CERTIFIED ORGANIC: IT MEANS A LOT!
Kombucha Manna International Newsletter XI
ORGANIC: according to the American Heritage dictionary means: 1. "Of,
relating to, or affecting an organ of the body. 2. Of, relating to,
or derived from living organisms. 3. Using or grown with fertilizers
consisting only of natural animal or vegetable matter. 4. Like an
organism in organization or development: an organic whole. 5. Of or
constituting an integral part of something; fundamental. 6. Chem. Of
or relating to carbon compounds.
Lately the word organic has been a buzz word for advertising all
kinds of products which may or may not have anything to do with
organic in the sense of the above definition. One such advertisement
that illustrates this point is a popular brand of shampoo that
proclaims their product is "organic" but whose ingredients label
lists many of the same chemicals found in regular shampoos. According
to a recent report by Frontier Cooperative: "organic products are one
of the fastest growing segments of the food industry -for the past
seven years, sales have been soaring at a 20% increase each year.
"Many products are now being called "organic" that are not
Recently; in order to differentiate what is genuinely organic from
what is merely called organic; another phrase, "Certified Organic"
has come into being. What does that mean? Certified Organic means
that a product has been followed from farm to market by an
independent third party organization whose responsibility is to check
to make sure that genuine organic practices, such as those specified
in the California Organic Foods Act of 1990, have been followed all
along the way. These standards specify that organic products must be
grown without chemicals; on land that has not had synthetic
fertilizers, growth regulators, insecticides, or herbicides applied
to it for a minimum of three years.
For example, our tea distributor certifies, in writing, that a third
party: "Quality Assurance International, ensures that their Certified
Organic products "retain their organic integrity through every phase
of the growing, storage, transport, further processing (blending,
flavoring, or decaffeination), and eventual packaging. Organic
Certification covers everything from the garden to the market".
Our sugar is Certified Organic by Oregon Tilth. "An Inspector from
Oregon Tilth inspects the mill and farms in order to renew their
organic certification." Oregon Tilth issues our distributor a handler
certificate: "which certifies that: all stages, from the crop to the
warehouses, have been inspected and certified as consistent with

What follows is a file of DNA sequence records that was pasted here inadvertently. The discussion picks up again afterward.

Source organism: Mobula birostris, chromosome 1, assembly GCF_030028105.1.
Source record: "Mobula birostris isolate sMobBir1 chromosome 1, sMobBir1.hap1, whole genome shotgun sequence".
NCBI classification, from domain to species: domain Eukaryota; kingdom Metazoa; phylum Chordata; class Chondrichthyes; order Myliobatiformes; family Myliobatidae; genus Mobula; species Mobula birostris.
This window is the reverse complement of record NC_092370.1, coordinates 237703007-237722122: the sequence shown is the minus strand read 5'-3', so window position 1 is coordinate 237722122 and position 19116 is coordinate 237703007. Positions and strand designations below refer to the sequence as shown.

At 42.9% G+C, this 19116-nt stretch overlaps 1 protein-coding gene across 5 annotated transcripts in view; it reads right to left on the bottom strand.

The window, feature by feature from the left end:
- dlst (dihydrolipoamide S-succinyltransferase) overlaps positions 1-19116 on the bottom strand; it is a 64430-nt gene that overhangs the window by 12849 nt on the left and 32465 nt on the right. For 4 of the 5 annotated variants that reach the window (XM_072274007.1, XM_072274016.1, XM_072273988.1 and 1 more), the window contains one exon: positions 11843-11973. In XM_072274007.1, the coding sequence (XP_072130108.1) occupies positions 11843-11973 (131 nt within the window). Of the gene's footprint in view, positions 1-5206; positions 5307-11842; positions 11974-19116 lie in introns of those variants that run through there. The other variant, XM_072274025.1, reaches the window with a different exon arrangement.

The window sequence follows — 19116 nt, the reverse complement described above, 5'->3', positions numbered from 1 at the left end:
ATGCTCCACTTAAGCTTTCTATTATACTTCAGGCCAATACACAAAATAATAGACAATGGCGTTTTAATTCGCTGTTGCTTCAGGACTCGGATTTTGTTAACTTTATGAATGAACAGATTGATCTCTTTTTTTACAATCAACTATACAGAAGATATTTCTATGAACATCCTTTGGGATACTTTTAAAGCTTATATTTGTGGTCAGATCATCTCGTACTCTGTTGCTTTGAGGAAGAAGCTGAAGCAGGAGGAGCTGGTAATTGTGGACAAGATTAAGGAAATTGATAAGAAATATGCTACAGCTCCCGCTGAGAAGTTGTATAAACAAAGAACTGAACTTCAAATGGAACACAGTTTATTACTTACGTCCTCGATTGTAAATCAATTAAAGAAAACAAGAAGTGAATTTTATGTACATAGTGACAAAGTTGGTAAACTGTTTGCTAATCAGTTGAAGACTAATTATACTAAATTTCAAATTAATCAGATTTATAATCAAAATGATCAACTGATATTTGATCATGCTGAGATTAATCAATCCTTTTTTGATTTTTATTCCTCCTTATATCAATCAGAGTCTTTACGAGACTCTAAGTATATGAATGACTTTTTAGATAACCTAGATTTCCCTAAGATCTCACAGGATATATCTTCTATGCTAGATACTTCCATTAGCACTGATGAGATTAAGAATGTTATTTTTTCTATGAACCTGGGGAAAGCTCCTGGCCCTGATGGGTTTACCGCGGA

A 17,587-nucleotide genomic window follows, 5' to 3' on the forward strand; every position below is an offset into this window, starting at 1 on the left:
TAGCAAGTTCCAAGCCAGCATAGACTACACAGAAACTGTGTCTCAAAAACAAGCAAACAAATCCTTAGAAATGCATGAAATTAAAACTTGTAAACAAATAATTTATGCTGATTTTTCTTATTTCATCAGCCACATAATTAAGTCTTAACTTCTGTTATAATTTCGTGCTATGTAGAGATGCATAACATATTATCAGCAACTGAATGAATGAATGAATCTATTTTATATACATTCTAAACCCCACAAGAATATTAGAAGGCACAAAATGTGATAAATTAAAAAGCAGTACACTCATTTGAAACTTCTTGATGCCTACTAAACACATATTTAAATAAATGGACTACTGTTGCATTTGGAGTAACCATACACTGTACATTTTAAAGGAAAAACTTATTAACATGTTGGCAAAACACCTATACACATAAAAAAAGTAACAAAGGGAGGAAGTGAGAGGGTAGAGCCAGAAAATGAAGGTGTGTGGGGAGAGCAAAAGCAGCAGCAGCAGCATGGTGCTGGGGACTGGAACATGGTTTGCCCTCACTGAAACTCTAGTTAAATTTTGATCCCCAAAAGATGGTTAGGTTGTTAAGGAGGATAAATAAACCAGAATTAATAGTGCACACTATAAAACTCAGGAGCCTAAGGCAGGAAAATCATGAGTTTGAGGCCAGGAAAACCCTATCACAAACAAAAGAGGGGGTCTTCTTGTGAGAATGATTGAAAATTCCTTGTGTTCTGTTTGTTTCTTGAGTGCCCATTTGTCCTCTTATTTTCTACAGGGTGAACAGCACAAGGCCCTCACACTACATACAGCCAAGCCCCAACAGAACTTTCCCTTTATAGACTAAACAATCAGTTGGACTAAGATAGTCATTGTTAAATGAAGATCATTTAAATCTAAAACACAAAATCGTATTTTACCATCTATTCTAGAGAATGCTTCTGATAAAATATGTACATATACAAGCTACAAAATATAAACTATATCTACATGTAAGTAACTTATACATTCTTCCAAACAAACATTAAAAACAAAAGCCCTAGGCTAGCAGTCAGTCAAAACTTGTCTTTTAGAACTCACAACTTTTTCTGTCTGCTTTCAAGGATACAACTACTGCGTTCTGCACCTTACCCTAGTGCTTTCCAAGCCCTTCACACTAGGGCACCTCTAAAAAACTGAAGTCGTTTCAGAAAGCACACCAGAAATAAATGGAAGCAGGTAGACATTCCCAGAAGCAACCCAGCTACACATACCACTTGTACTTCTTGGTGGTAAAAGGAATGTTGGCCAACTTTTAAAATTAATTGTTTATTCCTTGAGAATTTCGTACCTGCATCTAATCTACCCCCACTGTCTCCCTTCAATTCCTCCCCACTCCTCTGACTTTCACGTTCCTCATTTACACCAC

organic principles and practices."
According to the National Organic Standards Board, "organic food
handlers, processors, and retailers adhere to standards that maintain
the integrity of organic agricultural products. To optimize the
health and productivity of interdependent communities of soil life,
plants, animals and people" is the primary goal of organic
agriculture," according to the National Organic Standards Board.
"Sustainable agriculture" means growing practices which enrich the
land for the crops of the future rather than deplete it."
"Sustainable agriculture is another goal of organic farmers."
Why does this matter? It matters for many reasons. Despite thousands
of years of natural farming practices, more recently; especially
since World War II, many chemicals have been introduced into farming
practices for the first time. These chemicals are pesticides: used to
control insects, herbicides: used to control weeds, other chemicals
used to try to control plant diseases, and chemicals used to increase
the crop yield.
Do you want those chemicals in your food and drink? In your body? I,
for one, do not! No one knows the effect of _combining_ all of those
chemicals together and ingesting them day after day. Just as no one
knows the long term effects of taking in hormones meant to increase
milk production or growth rate in another animal into our human
bodies. Could those hormones have anything to do with the sudden
alarming increases in weight gain in the United States currently
experienced by so many people: even among our children? Could they
contribute to increases in Breast Cancer and other Cancers?
We are also beginning to learn about the devastating effects to our
drinking water resources of having these chemicals wash into our
water supply from streams, rivers, and wells, near farms that use
them. Things do not happen in a vacuum! What is sprayed on our plants
and gardens ends up in our water, as well as in our food. Often
migrant workers and their children and poor farmers in third world
countries suffer from sickness which may be related to the toxicity
of handling such chemicals. Some pesticides no longer legal to use in
the United States can be used freely in third-world countries and
then imported back into our country on our tea, coffee, fruit and
other foods. As they say: "what goes round comes round."
Let us take responsibility for what we support! Where we spend our
money makes a far stronger statement than most others we can make.
Many people are filtering or buying bottled water now because they
feel that the water that comes from their taps is not pure enough.
From now on, let us consider when we buy something what the effects
are of the means used to produce and process the products we buy and
where those effects are going to end up. Remember: "what you sow is
what you reap".
_You can make a difference_ just by buying Certified Organic products
whenever possible and asking for them if you do not see them where
© 1998 Beverly B. Ferguson
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